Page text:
Current household robots are largely one trick ponies. Sure, it’s nice to have a dog bowl on wheels quietly move around the room, sucking up whatever the kids brought in on their shoes, but what else can it do? The market is flooded with robots that can vacuum the carpet, mow the lawn, or remember to water your plants. Recently, I came across a robot to change your cat litter, which would be useless unless you made the mistake of owning a cat in the first place. Relax, I’m kidding! But I know what you’re thinking, “How long until I get to turn on a humanoid protocol droid that can handle complex tasks, speak my language, and help out around the ole’ moisture farm?” The good news is, sooner than you thought.
Robotic engineers are working hard to lighten your chore list. As a result, robots that perform multiple household functions are coming right around the corner. According to The Wall Street Journal, at the Consumer Electronics Show in Las Vegas this year, “Two pioneers in the field of social robotics said they are ready to begin selling personal robots. Their hope is that getting robots with basic capabilities like motion, video and voice recognition into homes will encourage developers to create the software that will make them feel like part of the family.”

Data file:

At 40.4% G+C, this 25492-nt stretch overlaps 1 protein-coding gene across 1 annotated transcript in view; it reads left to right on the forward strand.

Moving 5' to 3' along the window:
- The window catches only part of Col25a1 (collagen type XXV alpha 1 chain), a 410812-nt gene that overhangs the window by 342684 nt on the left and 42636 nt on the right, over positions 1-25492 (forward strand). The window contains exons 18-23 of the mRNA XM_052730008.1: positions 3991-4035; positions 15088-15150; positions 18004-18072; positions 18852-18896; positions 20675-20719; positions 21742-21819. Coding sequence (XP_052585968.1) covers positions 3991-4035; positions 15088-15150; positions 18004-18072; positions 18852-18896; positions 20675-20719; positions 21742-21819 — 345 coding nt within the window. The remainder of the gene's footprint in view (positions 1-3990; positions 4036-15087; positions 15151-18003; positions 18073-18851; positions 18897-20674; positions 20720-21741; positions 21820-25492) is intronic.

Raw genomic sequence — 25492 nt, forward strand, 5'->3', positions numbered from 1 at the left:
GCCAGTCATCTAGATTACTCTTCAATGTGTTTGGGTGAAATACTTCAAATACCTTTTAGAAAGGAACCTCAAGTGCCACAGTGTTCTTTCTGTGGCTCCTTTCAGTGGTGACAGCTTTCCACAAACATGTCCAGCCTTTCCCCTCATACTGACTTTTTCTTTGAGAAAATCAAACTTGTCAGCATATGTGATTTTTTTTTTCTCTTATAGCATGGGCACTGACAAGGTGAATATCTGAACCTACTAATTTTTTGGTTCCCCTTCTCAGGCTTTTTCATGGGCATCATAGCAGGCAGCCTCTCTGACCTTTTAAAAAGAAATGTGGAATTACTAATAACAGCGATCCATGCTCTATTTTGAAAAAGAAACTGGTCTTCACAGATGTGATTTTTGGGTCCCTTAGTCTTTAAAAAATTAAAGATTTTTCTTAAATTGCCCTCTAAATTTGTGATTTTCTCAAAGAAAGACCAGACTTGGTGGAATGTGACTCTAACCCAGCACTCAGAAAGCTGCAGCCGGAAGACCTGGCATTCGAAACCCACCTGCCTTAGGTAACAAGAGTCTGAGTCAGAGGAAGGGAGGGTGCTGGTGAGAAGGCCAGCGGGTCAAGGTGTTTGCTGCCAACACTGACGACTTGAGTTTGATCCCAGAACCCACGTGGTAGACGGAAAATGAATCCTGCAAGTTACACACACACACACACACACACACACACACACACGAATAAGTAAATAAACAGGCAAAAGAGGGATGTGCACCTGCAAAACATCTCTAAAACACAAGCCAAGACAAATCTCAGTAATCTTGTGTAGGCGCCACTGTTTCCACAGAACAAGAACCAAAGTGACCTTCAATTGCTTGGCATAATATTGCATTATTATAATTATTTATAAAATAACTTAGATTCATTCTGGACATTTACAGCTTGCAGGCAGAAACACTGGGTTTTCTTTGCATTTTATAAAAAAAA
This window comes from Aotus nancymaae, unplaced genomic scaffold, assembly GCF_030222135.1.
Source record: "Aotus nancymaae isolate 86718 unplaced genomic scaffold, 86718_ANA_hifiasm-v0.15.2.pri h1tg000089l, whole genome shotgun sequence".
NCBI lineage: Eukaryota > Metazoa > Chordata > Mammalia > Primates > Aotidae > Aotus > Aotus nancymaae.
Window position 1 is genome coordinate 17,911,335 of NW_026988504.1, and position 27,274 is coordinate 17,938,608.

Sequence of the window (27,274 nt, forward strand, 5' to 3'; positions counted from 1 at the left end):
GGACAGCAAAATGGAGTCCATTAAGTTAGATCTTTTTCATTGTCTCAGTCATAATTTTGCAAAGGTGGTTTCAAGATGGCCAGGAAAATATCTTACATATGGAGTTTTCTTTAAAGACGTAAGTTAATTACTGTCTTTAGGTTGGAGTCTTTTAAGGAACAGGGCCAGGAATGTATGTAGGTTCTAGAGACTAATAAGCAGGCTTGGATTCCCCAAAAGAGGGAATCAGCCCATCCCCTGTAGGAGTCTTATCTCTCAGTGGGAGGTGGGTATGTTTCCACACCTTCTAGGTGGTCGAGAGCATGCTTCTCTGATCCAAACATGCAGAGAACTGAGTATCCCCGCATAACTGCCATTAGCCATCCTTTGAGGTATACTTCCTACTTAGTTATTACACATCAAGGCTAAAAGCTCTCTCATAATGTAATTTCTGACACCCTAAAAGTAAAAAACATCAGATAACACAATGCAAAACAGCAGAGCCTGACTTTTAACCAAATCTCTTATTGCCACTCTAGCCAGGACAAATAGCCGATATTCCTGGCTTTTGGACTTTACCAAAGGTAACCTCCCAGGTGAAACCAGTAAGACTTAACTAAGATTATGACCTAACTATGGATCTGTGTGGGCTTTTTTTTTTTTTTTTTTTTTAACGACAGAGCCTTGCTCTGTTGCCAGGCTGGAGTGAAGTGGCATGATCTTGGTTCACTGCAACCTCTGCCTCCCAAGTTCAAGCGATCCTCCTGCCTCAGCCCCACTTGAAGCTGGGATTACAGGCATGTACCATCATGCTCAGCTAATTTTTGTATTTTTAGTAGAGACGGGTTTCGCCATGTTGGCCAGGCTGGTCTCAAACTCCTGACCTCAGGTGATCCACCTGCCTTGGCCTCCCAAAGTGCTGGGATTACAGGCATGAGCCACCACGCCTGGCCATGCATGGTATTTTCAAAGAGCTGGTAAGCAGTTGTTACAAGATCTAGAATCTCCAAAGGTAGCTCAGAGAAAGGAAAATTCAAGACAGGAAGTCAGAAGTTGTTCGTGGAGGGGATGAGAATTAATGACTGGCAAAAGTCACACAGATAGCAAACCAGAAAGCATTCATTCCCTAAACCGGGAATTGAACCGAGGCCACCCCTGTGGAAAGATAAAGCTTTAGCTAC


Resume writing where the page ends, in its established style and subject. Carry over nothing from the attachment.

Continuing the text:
One such social robot is the Nao: a walking, talking, 23-inch tall, happy looking bot that has the ability to read emotions with 70% accuracy rate (my wife said that was better than me). The eventual function of these social robots is limitless. Ideally, they will be able to help cook, monitor the elderly, or even encourage you to stick with your goals. While the Nao still leaves much to be desired, roboticist Bruno Maisonnier says that if consumers can see the value of such social robots and engineers continue to explore their potential, then “robots as capable and autonomous as we saw in Star Wars might be 10 to 15 years away.”
[See also: A Brief History of Robots]
Don’t think you can wait that long? With plans to open in the summer of 2015, the Japanese Henn-Ha Hotel intends to staff its hotel almost entirely with robots. According to the hotel, the humanoid robots called Actroids are “designed to look and act like young Japanese women” who will speak fluent Japanese, Korean, Chinese, and English. The blinking, talking, and moving robots will do about 90 percent of the work, lending to a very efficiently run hotel that will also be cost-effective, allowing room rates as low as $60 per night.
The future is bright in the world of household robotics. The days of considering Tomy Dustbot as a high-tech symbol of creativity and robotic genius are over, and Rosie the Robot is on her way to becoming a reality! Thanks to new heights of ingenuity, mass-market robots have become smarter and more affordable than ever, and a world where robots complete your dreaded household chores may be closer than you had previously dared to hope.
Your turn! What is the first chore that you will give to your household robot in the future?
Article originally published on Mouser.com.